What happened before: Cyber libel in the Philippines

By JANESS ANN J. ELLAO
Bulatlat.com

MANILA – The recent conviction of Rappler CEO Maria Ressa and former reporter-researcher Reynaldo Santos Jr. brought to the fore cyber libel as a weapon against journalists.

Republic Act No. 10175 or the Cybercrime Prevention Act of 2012 penalizes cyber libel.

Press freedom advocates, digital rights activists and human rights defenders first took the streets in 2012 to oppose Cybercrime Prevention Act, labeling it as cyber martial-law.

Then President Benigno S. Aquino III defended the signing into law of the controversial Republic Act No. 10175, saying, “Will freedom of expression be stopped? I don’t think that is the purpose of the law.”

Critics pointed out existing laws were sufficient to penalize “acts of terrorism” defined in the RA 10175. They warned that the law will be used to stifle dissent and to harass not only government critics but also journalists and eagle-eyed netizens.

At that time, Bayan Secretary General Renato Reyes Jr. said, “This is a political and legal regression in terms of protecting free speech on the internet. Will we now have offenses such as inciting to sedition with the aid of a computer? Or rebellion committed via the internet? The potential for harassment suits against government critics is so huge under this law.”

Read: Cybercrime law takes effect October 3 amid broad protests

Read: Anti-Cybercrime law, an attack against freedom of expression, other civil rights

At least 15 petitions were filed against the controversial law before the Supreme Court. Still, many provisions questioned were upheld as constitutional in a landmark decision in February 2014. The high court declared Section 4(c)(4), which penalized online libel, is not unconstitutional with respect to the original author of the post but unconstitutional only where it penalizes those who simply receive the post or react to it.”

The Cybercrime Prevention Act imposes higher penalties for libel from a minimum of six months imprisonment in the Revised Penal Code (RPC) per count to a minimum of six years.

Read: ‘Fight vs cybercrime law not over’ — netizens

Under the Duterte administration, what critics said became true.

Ressa and Santos were not the first journalists to be convicted of the crime.

On March 22, 2019, two radio broadcasters in Kidapawan City were convicted of online libel. North Cotabato Governor Emmylou “Lala” Taliño-Mendoza filed the charges against broadcasters Eric Rodinas, anchor of Radyo Natin and Larry Baja Subillaga Jr., a freelance broadcaster, over “malicious” statements posted in their social media accounts on March 14, 2017. The Philippine Daily Inquirer reported that Subillaga said via Facebook that the governor was fooling the people of the province while Rodinas said the governor became rich because of a project.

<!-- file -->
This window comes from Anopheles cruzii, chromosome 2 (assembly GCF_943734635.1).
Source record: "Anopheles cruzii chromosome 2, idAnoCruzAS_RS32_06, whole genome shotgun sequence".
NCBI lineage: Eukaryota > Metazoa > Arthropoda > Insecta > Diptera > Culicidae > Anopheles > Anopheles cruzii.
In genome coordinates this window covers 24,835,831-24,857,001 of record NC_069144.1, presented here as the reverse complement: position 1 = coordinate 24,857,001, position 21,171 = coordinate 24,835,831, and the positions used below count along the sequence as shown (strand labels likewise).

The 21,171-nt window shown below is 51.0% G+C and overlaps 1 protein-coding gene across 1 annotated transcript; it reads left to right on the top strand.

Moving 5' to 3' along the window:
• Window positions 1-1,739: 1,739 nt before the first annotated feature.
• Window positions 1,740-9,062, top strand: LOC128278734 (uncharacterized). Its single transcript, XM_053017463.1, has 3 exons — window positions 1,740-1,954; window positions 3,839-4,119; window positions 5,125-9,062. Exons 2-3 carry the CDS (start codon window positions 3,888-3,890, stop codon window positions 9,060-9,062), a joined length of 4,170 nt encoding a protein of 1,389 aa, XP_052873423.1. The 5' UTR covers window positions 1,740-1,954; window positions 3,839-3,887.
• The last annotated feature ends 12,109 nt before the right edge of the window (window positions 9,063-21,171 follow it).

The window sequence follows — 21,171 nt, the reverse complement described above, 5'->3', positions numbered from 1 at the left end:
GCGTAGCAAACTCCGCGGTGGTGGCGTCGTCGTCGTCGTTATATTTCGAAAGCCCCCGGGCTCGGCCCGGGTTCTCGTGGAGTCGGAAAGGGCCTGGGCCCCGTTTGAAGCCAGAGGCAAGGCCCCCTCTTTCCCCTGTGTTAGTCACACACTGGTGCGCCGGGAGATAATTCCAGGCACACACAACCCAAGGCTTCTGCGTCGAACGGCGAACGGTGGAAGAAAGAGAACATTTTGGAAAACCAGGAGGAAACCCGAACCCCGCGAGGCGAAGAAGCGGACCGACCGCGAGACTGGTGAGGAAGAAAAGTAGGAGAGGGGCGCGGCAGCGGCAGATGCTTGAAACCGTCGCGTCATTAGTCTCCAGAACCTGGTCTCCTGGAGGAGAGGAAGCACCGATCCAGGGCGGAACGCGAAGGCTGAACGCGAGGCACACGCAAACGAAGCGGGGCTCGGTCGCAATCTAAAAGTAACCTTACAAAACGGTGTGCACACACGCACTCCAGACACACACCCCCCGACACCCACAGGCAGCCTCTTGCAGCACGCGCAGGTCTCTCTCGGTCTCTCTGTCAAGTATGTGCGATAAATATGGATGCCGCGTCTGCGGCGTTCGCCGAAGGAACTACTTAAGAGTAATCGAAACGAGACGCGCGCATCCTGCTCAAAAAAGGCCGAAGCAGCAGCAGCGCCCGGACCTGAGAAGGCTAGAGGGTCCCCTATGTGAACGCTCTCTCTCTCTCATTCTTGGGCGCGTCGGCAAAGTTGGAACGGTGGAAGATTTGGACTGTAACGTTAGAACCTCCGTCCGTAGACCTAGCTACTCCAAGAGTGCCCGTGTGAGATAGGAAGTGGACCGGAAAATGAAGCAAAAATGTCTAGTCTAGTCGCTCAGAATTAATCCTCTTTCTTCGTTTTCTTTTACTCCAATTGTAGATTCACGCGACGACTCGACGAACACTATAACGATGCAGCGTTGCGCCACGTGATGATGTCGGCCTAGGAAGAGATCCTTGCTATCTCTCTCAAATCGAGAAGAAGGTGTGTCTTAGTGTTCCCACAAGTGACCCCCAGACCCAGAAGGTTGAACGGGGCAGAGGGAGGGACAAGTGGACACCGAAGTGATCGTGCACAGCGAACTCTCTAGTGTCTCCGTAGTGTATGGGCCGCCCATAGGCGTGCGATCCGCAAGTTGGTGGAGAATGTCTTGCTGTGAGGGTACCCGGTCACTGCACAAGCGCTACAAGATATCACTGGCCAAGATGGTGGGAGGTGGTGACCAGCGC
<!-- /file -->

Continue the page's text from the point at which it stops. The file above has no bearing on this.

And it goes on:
Judge Jose Tabosares of the Regional Trial Court, Branch 23, in Kidapawan City sentenced the two broadcasters two to four or eight years jail term and ordered them to pay P2.5 million in damages.

Cyber libel was also used to threaten a campus journalist who posted his criticisms to the government’s COVID-19 response.

Read: Campus editor threatened with libel for criticizing gov’t response on COVID-19

Decriminalize libel

The National Union of Journalists of the Philippines (NUJP) and Center for Media Freedom and Responsibility have long been calling for the decriminalization of libel.

Veteran journalist Inday Espina-Varona, said in 2014 after the SC upheld the constitutionality of cyber libel, “The criminal nature of libel in this country makes it the perfect tool of harassment (short of murder, which has also taken out so many Filipino journalists).”

CMFR said, “The libel provisions of the RPC [Revised Penal Code] have been problematic for free expression and press freedom since 1932, when the RPC was implemented, primarily because of the penalty of imprisonment, which has been used in many instances to silence journalists.”

Back then, Presidential Spokesperson Harry Roque sang a different tune. Roque, then with Centerlaw, criticized the SC decision, saying “failing to declare libel as unconstitutional is contrary to human rights law.”

Roque then said that no less than the U.N. Human Rights Committee has already declared that Philippine criminal libel law is contrary to Freedom of Expression. He was referring to the UN Human Rights Committee’s October 2011 decision stating that the Philippine criminal libel law is excessive and is in violation of the International Covenant on Civil and Political Rights in which the Philippines is a signatory.

Now spokesperson, Roque dismissed press freedom advocates’ condemnation of the conviction of Ressa and Santos, saying in a television interview that “it was a case of bad journalism. It was a case of bad lawyering.”

Read: Cybercrime law to be used against critics, netizens, groups fear

It has gone full circle, it seems. But the people’s stand on this issue remains the same – criminal libel and cyberlibel have no rooms in a democracy. (https://www.bulatlat.com)

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